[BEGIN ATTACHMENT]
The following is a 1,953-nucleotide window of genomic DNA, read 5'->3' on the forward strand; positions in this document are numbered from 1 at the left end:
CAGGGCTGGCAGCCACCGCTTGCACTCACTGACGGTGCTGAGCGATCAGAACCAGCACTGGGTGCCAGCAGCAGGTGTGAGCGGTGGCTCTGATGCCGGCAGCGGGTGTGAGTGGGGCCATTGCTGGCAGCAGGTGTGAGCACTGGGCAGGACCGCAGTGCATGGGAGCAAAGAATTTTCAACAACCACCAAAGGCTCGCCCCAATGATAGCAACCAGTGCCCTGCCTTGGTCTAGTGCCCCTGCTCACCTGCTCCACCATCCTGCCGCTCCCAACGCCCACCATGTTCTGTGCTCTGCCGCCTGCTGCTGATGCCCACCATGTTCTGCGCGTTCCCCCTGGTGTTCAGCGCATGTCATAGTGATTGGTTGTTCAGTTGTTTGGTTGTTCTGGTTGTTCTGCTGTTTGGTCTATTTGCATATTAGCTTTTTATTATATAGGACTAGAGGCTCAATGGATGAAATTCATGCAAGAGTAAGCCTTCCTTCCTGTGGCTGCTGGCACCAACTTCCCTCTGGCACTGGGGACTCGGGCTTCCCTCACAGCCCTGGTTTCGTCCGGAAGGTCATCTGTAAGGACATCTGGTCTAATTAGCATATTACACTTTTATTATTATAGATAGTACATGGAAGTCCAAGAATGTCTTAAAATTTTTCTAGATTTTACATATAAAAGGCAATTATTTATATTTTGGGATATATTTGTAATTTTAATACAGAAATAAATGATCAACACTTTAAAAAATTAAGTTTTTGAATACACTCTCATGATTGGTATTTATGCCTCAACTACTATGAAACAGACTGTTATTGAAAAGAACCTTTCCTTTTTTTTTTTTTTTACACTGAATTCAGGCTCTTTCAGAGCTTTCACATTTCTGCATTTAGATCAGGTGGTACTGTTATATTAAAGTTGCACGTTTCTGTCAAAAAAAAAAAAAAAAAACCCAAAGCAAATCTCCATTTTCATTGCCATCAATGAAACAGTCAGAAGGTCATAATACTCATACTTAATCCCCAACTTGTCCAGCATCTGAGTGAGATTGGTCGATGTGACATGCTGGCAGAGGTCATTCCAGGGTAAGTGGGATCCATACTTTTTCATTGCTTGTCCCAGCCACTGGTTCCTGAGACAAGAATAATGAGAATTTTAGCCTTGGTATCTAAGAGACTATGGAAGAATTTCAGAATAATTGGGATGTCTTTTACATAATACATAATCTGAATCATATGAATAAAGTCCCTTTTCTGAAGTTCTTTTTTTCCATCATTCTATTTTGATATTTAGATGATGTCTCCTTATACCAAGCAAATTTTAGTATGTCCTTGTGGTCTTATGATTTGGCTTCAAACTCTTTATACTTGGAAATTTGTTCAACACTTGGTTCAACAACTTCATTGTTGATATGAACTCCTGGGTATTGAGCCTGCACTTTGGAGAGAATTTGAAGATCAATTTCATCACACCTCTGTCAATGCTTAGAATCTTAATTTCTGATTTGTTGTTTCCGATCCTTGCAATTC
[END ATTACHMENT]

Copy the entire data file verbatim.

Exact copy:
The following is a 1,953-nucleotide window of genomic DNA, read 5'->3' on the forward strand; positions in this document are numbered from 1 at the left end:
CAGGGCTGGCAGCCACCGCTTGCACTCACTGACGGTGCTGAGCGATCAGAACCAGCACTGGGTGCCAGCAGCAGGTGTGAGCGGTGGCTCTGATGCCGGCAGCGGGTGTGAGTGGGGCCATTGCTGGCAGCAGGTGTGAGCACTGGGCAGGACCGCAGTGCATGGGAGCAAAGAATTTTCAACAACCACCAAAGGCTCGCCCCAATGATAGCAACCAGTGCCCTGCCTTGGTCTAGTGCCCCTGCTCACCTGCTCCACCATCCTGCCGCTCCCAACGCCCACCATGTTCTGTGCTCTGCCGCCTGCTGCTGATGCCCACCATGTTCTGCGCGTTCCCCCTGGTGTTCAGCGCATGTCATAGTGATTGGTTGTTCAGTTGTTTGGTTGTTCTGGTTGTTCTGCTGTTTGGTCTATTTGCATATTAGCTTTTTATTATATAGGACTAGAGGCTCAATGGATGAAATTCATGCAAGAGTAAGCCTTCCTTCCTGTGGCTGCTGGCACCAACTTCCCTCTGGCACTGGGGACTCGGGCTTCCCTCACAGCCCTGGTTTCGTCCGGAAGGTCATCTGTAAGGACATCTGGTCTAATTAGCATATTACACTTTTATTATTATAGATAGTACATGGAAGTCCAAGAATGTCTTAAAATTTTTCTAGATTTTACATATAAAAGGCAATTATTTATATTTTGGGATATATTTGTAATTTTAATACAGAAATAAATGATCAACACTTTAAAAAATTAAGTTTTTGAATACACTCTCATGATTGGTATTTATGCCTCAACTACTATGAAACAGACTGTTATTGAAAAGAACCTTTCCTTTTTTTTTTTTTTTACACTGAATTCAGGCTCTTTCAGAGCTTTCACATTTCTGCATTTAGATCAGGTGGTACTGTTATATTAAAGTTGCACGTTTCTGTCAAAAAAAAAAAAAAAAAACCCAAAGCAAATCTCCATTTTCATTGCCATCAATGAAACAGTCAGAAGGTCATAATACTCATACTTAATCCCCAACTTGTCCAGCATCTGAGTGAGATTGGTCGATGTGACATGCTGGCAGAGGTCATTCCAGGGTAAGTGGGATCCATACTTTTTCATTGCTTGTCCCAGCCACTGGTTCCTGAGACAAGAATAATGAGAATTTTAGCCTTGGTATCTAAGAGACTATGGAAGAATTTCAGAATAATTGGGATGTCTTTTACATAATACATAATCTGAATCATATGAATAAAGTCCCTTTTCTGAAGTTCTTTTTTTCCATCATTCTATTTTGATATTTAGATGATGTCTCCTTATACCAAGCAAATTTTAGTATGTCCTTGTGGTCTTATGATTTGGCTTCAAACTCTTTATACTTGGAAATTTGTTCAACACTTGGTTCAACAACTTCATTGTTGATATGAACTCCTGGGTATTGAGCCTGCACTTTGGAGAGAATTTGAAGATCAATTTCATCACACCTCTGTCAATGCTTAGAATCTTAATTTCTGATTTGTTGTTTCCGATCCTTGCAATTC